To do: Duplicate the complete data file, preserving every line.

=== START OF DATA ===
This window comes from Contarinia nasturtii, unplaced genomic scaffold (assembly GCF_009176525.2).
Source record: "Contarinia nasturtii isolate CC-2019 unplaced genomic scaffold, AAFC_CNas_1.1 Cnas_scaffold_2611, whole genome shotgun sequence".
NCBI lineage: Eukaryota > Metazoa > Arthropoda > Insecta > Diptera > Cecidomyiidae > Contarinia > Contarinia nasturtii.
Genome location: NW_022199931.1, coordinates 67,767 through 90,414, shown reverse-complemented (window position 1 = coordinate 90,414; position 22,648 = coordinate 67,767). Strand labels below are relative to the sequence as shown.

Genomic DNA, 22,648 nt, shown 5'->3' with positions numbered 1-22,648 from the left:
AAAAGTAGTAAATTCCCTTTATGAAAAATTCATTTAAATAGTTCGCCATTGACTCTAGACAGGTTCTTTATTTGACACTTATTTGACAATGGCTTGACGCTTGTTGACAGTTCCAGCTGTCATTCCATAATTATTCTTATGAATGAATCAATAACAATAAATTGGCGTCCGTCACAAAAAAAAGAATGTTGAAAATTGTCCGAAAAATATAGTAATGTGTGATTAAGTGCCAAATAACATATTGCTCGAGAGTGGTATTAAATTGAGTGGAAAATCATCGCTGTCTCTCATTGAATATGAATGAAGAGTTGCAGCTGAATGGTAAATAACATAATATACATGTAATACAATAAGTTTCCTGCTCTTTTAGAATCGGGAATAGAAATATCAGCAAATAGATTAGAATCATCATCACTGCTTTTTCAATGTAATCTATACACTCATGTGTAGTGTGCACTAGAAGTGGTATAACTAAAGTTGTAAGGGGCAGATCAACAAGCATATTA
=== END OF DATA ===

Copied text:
This window comes from Contarinia nasturtii, unplaced genomic scaffold (assembly GCF_009176525.2).
Source record: "Contarinia nasturtii isolate CC-2019 unplaced genomic scaffold, AAFC_CNas_1.1 Cnas_scaffold_2611, whole genome shotgun sequence".
NCBI lineage: Eukaryota > Metazoa > Arthropoda > Insecta > Diptera > Cecidomyiidae > Contarinia > Contarinia nasturtii.
Genome location: NW_022199931.1, coordinates 67,767 through 90,414, shown reverse-complemented (window position 1 = coordinate 90,414; position 22,648 = coordinate 67,767). Strand labels below are relative to the sequence as shown.

Genomic DNA, 22,648 nt, shown 5'->3' with positions numbered 1-22,648 from the left:
AAAAGTAGTAAATTCCCTTTATGAAAAATTCATTTAAATAGTTCGCCATTGACTCTAGACAGGTTCTTTATTTGACACTTATTTGACAATGGCTTGACGCTTGTTGACAGTTCCAGCTGTCATTCCATAATTATTCTTATGAATGAATCAATAACAATAAATTGGCGTCCGTCACAAAAAAAAGAATGTTGAAAATTGTCCGAAAAATATAGTAATGTGTGATTAAGTGCCAAATAACATATTGCTCGAGAGTGGTATTAAATTGAGTGGAAAATCATCGCTGTCTCTCATTGAATATGAATGAAGAGTTGCAGCTGAATGGTAAATAACATAATATACATGTAATACAATAAGTTTCCTGCTCTTTTAGAATCGGGAATAGAAATATCAGCAAATAGATTAGAATCATCATCACTGCTTTTTCAATGTAATCTATACACTCATGTGTAGTGTGCACTAGAAGTGGTATAACTAAAGTTGTAAGGGGCAGATCAACAAGCATATTA